...in the opposite directions, with the same rate. Now both voltages simultaneously change and their difference Vb - Ve, Ic, VRc and Vout vigorously change. They name this "differential mode" and also introduce it when explaining op-amps but you could meet it when investigating bridge circuits ("unbalanced bridge"). This circuit is the prototype of a transistor differential stage (aka "differential pair" or "long-tailed pair").
It is interesting that, in the circuits above, when Vb - Ve > 0.7 V, the base-emitter junction practically connects (like a bridge) the two input voltage sources that can cause interesting effects. If Vb - Ve <= 0, the base-emitter junction is cut off and there is no any connection between them.
5. Both base and "self-emitter input". But let’s finally return to your 4-resistor circuit and carry out the most interesting experiment. Disconnect the upper end of P2 and you will see that the circuit continues operating... but only controlled by P1 (Vb). How is it possible?
Now the transistor itself changes the emitter voltage (by changing the current through the lower part of P2) so that it follows the base voltage (as though the transistor acts as R2). Hence the name of this circuit - "emitter follower". Of course, it is a follower if you take the emitter voltage as an output. But you can take Vc as an output... and then it will be a common-emitter amplifier with negative feedback (the so-called "emitter degeneration"). Note that it acts both as a follower and an amplifier... but if you want to use only the follower, then it would be better to fix Vc. So, connect a big "bypass capacitor" to the output (between the collector and ground)... and observe the result. Now the collector is "AC grounded".
6. Both emitter and collector output. But why not use both voltage drops VRe and VRc as outputs? They are created by the (almost) same current Ic (Ie) that connects them like an "electric transmission" so VRc/Rc = VRe/Re... and VRc/VRe = dVc/dVe = Rc/Re...You can think of this configuration as of a voltage divider supplied by constant current. Indeed it is an odd divider... but still divider... a divider with two outputs. As in the classic divider, two resistors are connected in series... but only they are separated by the current source (transistor).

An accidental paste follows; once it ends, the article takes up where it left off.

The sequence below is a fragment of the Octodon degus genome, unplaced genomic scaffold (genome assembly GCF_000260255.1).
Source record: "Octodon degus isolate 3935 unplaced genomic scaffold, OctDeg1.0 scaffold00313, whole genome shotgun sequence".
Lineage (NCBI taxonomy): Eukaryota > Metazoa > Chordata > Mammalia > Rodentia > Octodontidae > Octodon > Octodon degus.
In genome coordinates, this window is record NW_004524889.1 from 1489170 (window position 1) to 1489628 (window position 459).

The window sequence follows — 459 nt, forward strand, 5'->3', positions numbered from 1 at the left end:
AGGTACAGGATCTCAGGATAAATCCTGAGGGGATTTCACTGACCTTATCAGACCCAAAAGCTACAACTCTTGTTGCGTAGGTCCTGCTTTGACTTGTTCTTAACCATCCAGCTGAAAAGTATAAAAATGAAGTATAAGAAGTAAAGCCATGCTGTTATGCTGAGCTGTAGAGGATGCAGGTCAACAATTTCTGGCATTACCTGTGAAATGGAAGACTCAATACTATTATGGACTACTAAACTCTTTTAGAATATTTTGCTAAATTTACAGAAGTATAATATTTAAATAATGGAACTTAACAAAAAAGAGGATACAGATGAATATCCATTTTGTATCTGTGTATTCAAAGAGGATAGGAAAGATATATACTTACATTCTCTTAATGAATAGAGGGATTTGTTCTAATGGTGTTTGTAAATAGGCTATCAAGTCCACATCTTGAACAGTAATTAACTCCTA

VRe is referenced to ground but VRc to Vcc. So we take its complement Vc instead… but it is inverted. Thus we obtain both direct and inverse voltage. Usually, Rc = Re; so VRc = VRe. The name of this circuit is "phase splitter".
7. Current source (sink). If you consider the collector current as an output, the circuit acts as a (voltage-controlled) current source driving an LED as a load. The transistor keeps a constant voltage drop VRe across the constant resistor Re; so the emitter current Ie (Ic) is constant. The resistor Rc is already not necessary since the current is set by Re (and Vb); so you can remove it (try it and compare the two circuits). But if you leave Rc, its resistance will be compensated by a decreased voltage drop across the transistor. You can vary Re since the lower part of P2 is a variable resistor.
8. AC amplifiers. You can continue with these interesting experiments by applying AC voltage (with low frequency to see the LED flashing... or connect an oscilloscope). Connect the input source through a capacitor in series to the base (AC common-source amplifier) and emitter (AC common-base amplifier)... but that is another story...
I am almost done with my story... True, it turned out to be quite long... but keep in mind that this is a story about all kinds of transistor stages combined in one circuit.
I hope my story would be useful to you not only with its content but also with the way circuit ideas are presented. With it I wanted to show that circuitry can be entertaining and fascinating... and not just a craft.